On the cross Jesus prayed for us … and the guy or gal next to you. That’s right. Everybody else in and around your life. The “them” includes tyrants, murderers, heads of countries like Hitler and Hussein – leaders and members of the political party you didn’t vote for?
Jesus began His ministry calling people to “Follow me…” (do as I do). In Matthew 5:43-44 He teaches, “You have heard that it was said, 'Love your neighbor and hate your enemy.' But I tell you: Love your enemies and pray for those who persecute you, that you may be sons of your Father in heaven.” Personally, I don’t want to be left out of His choice, do you? He further explains, “If you love those who love you, what reward will you get? Are not even the tax collectors doing that? And if you greet only your brothers (sisters), what are you doing more than others? Do not even pagans do that? Be perfect (complete), therefore, as your heavenly Father is perfect.” (5:47-48)
Sometimes, I find that passage as hard reading. But then, Jesus lives out His words while being crucified … midst the most horrible form of execution … following betrayal by His friends, false conviction, and then the torturous death on the cross. Details of what a crucifixion was like doesn’t make easy reading. I dare you!
I remember seeing a giant painting of “The Crucifixion” located in a special viewing auditorium at Forest Lawn in Glendale, California. It was perhaps 40-50 feet wide and 15-20 feet high. Our tour guide informed us that the artist had painted himself into the painting amongst the hundreds surrounding the scene (even pointing out the artist). I’ll always remember - that’s my cross. He took my place for me (and the “them” too!)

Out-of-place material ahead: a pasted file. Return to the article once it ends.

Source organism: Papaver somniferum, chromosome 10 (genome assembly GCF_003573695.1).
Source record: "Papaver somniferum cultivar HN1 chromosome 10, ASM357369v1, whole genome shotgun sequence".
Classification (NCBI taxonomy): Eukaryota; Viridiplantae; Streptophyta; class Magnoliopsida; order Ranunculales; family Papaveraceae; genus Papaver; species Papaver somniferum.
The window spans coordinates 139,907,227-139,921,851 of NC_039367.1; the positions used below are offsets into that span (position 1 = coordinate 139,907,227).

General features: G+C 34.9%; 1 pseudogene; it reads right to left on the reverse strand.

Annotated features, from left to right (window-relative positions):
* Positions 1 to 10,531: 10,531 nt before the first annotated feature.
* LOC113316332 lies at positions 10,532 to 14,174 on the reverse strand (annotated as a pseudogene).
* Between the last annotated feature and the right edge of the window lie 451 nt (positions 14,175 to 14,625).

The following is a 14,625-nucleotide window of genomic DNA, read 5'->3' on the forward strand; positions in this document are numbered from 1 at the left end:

Jesus finishes His brief prayer to His Father with “they know not what they do.” We tend to deal with brokenness in different ways. When it’s our own mistake, we long for mercy and forgiveness. But when we're faced with someone else’s failure, we are often very quick to respond without any grace at all. Jesus teaches us to respond to brokenness the way He did, with the kind of mercy that’s hard to follow. I’ve painfully learned about two kinds of people in my life: mentors who teach me how to be and tormentors who teach me how to pray.
Why pray as He taught? Because He said so? What happens in the process? We are praying for ourselves and we become changed. Paul reminds us that, “This includes you who were once so far away from God. You were his enemies, separated from Him by your evil thoughts and actions, (Col. 1:21) and Jesus died for us “while we were yet sinners” (Rom 5:8b).
Let’s look to the Lord to move us with compassion. Loving others who love us is natural … enemies supernatural. Seeing people through the eyes of Jesus, will move us to pray with compassion. I love the saying, “The ground is level at the foot of the cross.”